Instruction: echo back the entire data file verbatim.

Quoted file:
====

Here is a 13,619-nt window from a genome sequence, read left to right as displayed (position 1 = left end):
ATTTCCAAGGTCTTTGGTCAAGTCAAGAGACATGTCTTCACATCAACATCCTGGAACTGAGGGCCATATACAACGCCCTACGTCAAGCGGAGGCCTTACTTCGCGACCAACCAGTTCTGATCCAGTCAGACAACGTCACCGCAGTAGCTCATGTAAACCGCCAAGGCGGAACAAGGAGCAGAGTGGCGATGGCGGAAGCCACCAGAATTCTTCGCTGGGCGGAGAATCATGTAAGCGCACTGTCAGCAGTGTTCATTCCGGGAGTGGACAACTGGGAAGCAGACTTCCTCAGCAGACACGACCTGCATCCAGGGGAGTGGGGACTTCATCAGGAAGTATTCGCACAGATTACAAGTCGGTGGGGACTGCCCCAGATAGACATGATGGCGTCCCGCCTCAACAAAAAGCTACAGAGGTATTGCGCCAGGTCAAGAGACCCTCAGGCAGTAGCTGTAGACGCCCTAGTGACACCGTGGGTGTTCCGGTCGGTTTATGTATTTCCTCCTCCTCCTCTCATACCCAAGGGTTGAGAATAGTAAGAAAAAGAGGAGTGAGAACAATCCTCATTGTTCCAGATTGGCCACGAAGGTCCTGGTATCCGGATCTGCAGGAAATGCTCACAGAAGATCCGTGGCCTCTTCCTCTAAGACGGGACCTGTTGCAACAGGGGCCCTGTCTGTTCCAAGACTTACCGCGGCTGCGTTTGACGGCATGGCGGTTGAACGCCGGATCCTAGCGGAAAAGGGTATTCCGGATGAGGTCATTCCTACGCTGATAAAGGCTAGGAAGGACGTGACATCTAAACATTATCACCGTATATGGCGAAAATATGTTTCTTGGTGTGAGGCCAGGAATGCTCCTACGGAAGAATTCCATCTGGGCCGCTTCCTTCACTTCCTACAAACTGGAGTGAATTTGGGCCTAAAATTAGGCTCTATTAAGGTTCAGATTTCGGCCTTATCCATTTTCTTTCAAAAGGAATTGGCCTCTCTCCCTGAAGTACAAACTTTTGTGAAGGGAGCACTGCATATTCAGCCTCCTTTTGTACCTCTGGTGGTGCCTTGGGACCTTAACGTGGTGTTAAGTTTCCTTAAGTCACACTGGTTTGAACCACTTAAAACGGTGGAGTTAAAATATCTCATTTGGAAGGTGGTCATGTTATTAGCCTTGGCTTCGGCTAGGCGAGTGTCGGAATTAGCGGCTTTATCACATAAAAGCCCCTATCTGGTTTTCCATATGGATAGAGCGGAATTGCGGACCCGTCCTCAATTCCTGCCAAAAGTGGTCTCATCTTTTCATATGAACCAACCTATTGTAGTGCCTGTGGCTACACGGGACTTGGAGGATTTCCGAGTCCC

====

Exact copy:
Here is a 13,619-nt window from a genome sequence, read left to right as displayed (position 1 = left end):
ATTTCCAAGGTCTTTGGTCAAGTCAAGAGACATGTCTTCACATCAACATCCTGGAACTGAGGGCCATATACAACGCCCTACGTCAAGCGGAGGCCTTACTTCGCGACCAACCAGTTCTGATCCAGTCAGACAACGTCACCGCAGTAGCTCATGTAAACCGCCAAGGCGGAACAAGGAGCAGAGTGGCGATGGCGGAAGCCACCAGAATTCTTCGCTGGGCGGAGAATCATGTAAGCGCACTGTCAGCAGTGTTCATTCCGGGAGTGGACAACTGGGAAGCAGACTTCCTCAGCAGACACGACCTGCATCCAGGGGAGTGGGGACTTCATCAGGAAGTATTCGCACAGATTACAAGTCGGTGGGGACTGCCCCAGATAGACATGATGGCGTCCCGCCTCAACAAAAAGCTACAGAGGTATTGCGCCAGGTCAAGAGACCCTCAGGCAGTAGCTGTAGACGCCCTAGTGACACCGTGGGTGTTCCGGTCGGTTTATGTATTTCCTCCTCCTCCTCTCATACCCAAGGGTTGAGAATAGTAAGAAAAAGAGGAGTGAGAACAATCCTCATTGTTCCAGATTGGCCACGAAGGTCCTGGTATCCGGATCTGCAGGAAATGCTCACAGAAGATCCGTGGCCTCTTCCTCTAAGACGGGACCTGTTGCAACAGGGGCCCTGTCTGTTCCAAGACTTACCGCGGCTGCGTTTGACGGCATGGCGGTTGAACGCCGGATCCTAGCGGAAAAGGGTATTCCGGATGAGGTCATTCCTACGCTGATAAAGGCTAGGAAGGACGTGACATCTAAACATTATCACCGTATATGGCGAAAATATGTTTCTTGGTGTGAGGCCAGGAATGCTCCTACGGAAGAATTCCATCTGGGCCGCTTCCTTCACTTCCTACAAACTGGAGTGAATTTGGGCCTAAAATTAGGCTCTATTAAGGTTCAGATTTCGGCCTTATCCATTTTCTTTCAAAAGGAATTGGCCTCTCTCCCTGAAGTACAAACTTTTGTGAAGGGAGCACTGCATATTCAGCCTCCTTTTGTACCTCTGGTGGTGCCTTGGGACCTTAACGTGGTGTTAAGTTTCCTTAAGTCACACTGGTTTGAACCACTTAAAACGGTGGAGTTAAAATATCTCATTTGGAAGGTGGTCATGTTATTAGCCTTGGCTTCGGCTAGGCGAGTGTCGGAATTAGCGGCTTTATCACATAAAAGCCCCTATCTGGTTTTCCATATGGATAGAGCGGAATTGCGGACCCGTCCTCAATTCCTGCCAAAAGTGGTCTCATCTTTTCATATGAACCAACCTATTGTAGTGCCTGTGGCTACACGGGACTTGGAGGATTTCCGAGTCCC